From Delhi's Kerala Bhawan, Students List Essentials For Flood Survivors

Officials said 90 per cent of those making the donations for the Kerala floods are people from the north.

Officials, helped by JNU students, sort and pack relief material for Kerala at the Kerala Bhawan in Delhi

New Delhi:

Delhi's Kerala Bhawan has turned into a war room where contributions from all over Delhi are pouring in to help the flood-affected people in Kerala. Through the last week, around 1 million people have been forced to leave homes and seek shelter at the relief camps as floodwaters entered their homes and consumed their life's possessions.

In many cases, the people could only flee with just the clothes on their backs. They don't even have anything to change into.

Aided by groups of students from the Jawaharlal Nehru University, officials from the Kerala government are working at a hectic pace to sort out and pack the items brought in by Delhiites -- most of them not from Kerala.

Officials said 90 per cent of those making the donations are people from the north.  

Although Kerala Chief Minister Pinarayi Vijayan has assured that the state has sufficient food, a large part of the contributions comprise food items -- rice, dal, tea and other eatables -- clothes and utensils, soap, detergents, toothpaste and brush.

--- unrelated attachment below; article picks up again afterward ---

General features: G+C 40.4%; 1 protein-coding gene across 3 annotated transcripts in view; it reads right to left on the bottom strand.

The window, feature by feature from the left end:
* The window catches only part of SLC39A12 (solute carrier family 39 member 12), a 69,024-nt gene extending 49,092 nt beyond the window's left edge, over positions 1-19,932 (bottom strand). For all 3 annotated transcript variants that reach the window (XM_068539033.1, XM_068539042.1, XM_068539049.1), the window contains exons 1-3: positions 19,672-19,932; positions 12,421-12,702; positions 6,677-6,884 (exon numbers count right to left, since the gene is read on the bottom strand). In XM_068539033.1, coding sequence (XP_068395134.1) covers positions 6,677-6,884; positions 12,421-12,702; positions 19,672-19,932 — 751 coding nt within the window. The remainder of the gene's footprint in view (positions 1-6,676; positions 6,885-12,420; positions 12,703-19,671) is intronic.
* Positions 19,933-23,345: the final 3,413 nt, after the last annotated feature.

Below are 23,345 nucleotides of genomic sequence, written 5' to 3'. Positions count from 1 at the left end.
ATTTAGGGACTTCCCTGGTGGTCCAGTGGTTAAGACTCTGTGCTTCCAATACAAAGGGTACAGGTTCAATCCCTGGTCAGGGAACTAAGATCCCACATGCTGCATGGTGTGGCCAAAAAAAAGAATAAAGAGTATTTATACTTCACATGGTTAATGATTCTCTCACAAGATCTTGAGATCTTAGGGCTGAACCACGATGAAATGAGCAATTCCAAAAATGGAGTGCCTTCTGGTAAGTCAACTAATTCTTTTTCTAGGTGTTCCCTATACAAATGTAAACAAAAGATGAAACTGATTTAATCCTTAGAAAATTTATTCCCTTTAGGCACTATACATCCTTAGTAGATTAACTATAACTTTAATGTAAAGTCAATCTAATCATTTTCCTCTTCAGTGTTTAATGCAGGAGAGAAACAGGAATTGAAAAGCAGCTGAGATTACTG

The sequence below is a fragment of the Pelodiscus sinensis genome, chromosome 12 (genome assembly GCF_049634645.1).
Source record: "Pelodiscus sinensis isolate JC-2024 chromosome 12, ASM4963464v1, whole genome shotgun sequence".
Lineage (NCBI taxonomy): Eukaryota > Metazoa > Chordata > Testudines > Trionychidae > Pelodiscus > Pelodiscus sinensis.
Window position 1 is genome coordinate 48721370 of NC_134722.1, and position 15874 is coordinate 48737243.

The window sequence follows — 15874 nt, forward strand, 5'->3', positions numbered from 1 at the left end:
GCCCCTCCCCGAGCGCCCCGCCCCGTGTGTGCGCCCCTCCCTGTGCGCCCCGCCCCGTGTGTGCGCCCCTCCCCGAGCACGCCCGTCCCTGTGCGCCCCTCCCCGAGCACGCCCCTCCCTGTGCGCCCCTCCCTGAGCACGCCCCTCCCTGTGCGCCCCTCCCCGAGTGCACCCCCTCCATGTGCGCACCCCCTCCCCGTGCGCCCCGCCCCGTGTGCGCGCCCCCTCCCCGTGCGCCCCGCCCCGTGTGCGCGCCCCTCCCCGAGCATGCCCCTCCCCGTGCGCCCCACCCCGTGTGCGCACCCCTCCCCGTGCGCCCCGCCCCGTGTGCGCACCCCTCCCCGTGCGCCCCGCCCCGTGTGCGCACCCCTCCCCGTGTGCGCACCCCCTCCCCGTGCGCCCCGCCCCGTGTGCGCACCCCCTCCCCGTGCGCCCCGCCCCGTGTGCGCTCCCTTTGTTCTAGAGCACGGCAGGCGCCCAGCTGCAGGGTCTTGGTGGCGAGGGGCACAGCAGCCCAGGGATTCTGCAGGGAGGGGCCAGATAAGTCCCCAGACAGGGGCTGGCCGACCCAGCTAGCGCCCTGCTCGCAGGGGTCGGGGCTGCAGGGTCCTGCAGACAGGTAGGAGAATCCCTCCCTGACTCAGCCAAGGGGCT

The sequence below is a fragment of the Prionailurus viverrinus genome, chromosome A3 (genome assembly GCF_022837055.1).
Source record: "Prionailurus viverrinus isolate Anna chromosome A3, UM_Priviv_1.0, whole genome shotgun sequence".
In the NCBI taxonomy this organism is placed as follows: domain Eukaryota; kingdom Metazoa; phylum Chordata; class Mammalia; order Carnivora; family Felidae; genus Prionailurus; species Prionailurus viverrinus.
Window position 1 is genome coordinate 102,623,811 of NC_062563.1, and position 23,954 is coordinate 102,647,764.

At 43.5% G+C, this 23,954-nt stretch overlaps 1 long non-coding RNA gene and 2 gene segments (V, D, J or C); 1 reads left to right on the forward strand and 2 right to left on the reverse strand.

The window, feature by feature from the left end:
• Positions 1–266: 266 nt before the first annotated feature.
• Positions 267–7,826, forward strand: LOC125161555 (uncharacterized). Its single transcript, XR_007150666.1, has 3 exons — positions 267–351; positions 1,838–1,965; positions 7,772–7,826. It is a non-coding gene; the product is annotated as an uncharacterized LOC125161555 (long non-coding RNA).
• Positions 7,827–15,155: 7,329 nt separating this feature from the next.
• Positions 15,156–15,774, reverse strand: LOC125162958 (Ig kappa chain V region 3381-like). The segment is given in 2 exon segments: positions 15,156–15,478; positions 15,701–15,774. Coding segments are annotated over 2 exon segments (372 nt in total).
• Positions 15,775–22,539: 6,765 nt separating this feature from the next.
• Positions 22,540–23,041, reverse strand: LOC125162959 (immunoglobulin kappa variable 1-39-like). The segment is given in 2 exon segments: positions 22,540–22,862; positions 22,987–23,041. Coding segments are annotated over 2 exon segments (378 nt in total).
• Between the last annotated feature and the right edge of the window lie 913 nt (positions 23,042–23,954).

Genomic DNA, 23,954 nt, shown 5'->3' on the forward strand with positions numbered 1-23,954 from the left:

The students working the booths, however, say they need other essential items too -- like sanitary napkins, innerwear for men and women, diapers for children.

The students say they are contributing with their time. "Being 3000 miles from home, we thought it is the one way we can help," said one of the student volunteers.

Thanking the people for the relief material, Union minister KJ Alphons said the state would need "technical help when the water level goes down".

"There is no electricity or mobile connectivity. The homes are gone, so we need thousands of electricians, carpenters and plumbers to rush to Kerala. We need people with technical skills to put life back on track," Mr Alphons said.

(Kerala has to rebuild itself after the worst floods in over a century. Hundreds have died and lakhs are homeless. Here is how you can help.)

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